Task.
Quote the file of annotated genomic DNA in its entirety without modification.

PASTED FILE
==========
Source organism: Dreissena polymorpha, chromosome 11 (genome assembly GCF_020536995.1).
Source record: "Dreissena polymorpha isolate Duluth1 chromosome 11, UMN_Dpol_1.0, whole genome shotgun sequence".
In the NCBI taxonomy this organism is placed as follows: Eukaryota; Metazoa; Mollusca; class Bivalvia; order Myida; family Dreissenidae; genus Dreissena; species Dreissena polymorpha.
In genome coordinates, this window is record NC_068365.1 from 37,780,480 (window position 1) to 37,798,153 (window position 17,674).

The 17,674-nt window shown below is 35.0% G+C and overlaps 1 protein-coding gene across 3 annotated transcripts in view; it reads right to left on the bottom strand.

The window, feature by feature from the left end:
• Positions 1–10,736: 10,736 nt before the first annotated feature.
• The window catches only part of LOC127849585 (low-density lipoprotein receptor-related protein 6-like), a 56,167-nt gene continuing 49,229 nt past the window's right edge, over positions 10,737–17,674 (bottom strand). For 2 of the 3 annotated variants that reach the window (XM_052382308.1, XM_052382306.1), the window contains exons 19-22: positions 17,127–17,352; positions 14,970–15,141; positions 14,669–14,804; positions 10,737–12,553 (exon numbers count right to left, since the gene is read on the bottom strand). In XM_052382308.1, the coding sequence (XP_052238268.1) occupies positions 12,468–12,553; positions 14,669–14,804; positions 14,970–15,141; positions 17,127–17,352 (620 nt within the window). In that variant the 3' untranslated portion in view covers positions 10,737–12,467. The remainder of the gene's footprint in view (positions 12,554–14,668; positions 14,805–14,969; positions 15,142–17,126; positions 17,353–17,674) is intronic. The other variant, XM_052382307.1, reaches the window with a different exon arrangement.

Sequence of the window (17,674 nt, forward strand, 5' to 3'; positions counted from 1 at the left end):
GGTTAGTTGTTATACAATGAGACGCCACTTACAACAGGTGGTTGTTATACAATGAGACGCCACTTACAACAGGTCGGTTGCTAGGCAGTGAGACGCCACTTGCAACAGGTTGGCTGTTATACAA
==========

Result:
Source organism: Dreissena polymorpha, chromosome 11 (genome assembly GCF_020536995.1).
Source record: "Dreissena polymorpha isolate Duluth1 chromosome 11, UMN_Dpol_1.0, whole genome shotgun sequence".
In the NCBI taxonomy this organism is placed as follows: Eukaryota; Metazoa; Mollusca; class Bivalvia; order Myida; family Dreissenidae; genus Dreissena; species Dreissena polymorpha.
In genome coordinates, this window is record NC_068365.1 from 37,780,480 (window position 1) to 37,798,153 (window position 17,674).

The 17,674-nt window shown below is 35.0% G+C and overlaps 1 protein-coding gene across 3 annotated transcripts in view; it reads right to left on the bottom strand.

The window, feature by feature from the left end:
• Positions 1–10,736: 10,736 nt before the first annotated feature.
• The window catches only part of LOC127849585 (low-density lipoprotein receptor-related protein 6-like), a 56,167-nt gene continuing 49,229 nt past the window's right edge, over positions 10,737–17,674 (bottom strand). For 2 of the 3 annotated variants that reach the window (XM_052382308.1, XM_052382306.1), the window contains exons 19-22: positions 17,127–17,352; positions 14,970–15,141; positions 14,669–14,804; positions 10,737–12,553 (exon numbers count right to left, since the gene is read on the bottom strand). In XM_052382308.1, the coding sequence (XP_052238268.1) occupies positions 12,468–12,553; positions 14,669–14,804; positions 14,970–15,141; positions 17,127–17,352 (620 nt within the window). In that variant the 3' untranslated portion in view covers positions 10,737–12,467. The remainder of the gene's footprint in view (positions 12,554–14,668; positions 14,805–14,969; positions 15,142–17,126; positions 17,353–17,674) is intronic. The other variant, XM_052382307.1, reaches the window with a different exon arrangement.

Sequence of the window (17,674 nt, forward strand, 5' to 3'; positions counted from 1 at the left end):
GGTTAGTTGTTATACAATGAGACGCCACTTACAACAGGTGGTTGTTATACAATGAGACGCCACTTACAACAGGTCGGTTGCTAGGCAGTGAGACGCCACTTGCAACAGGTTGGCTGTTATACAA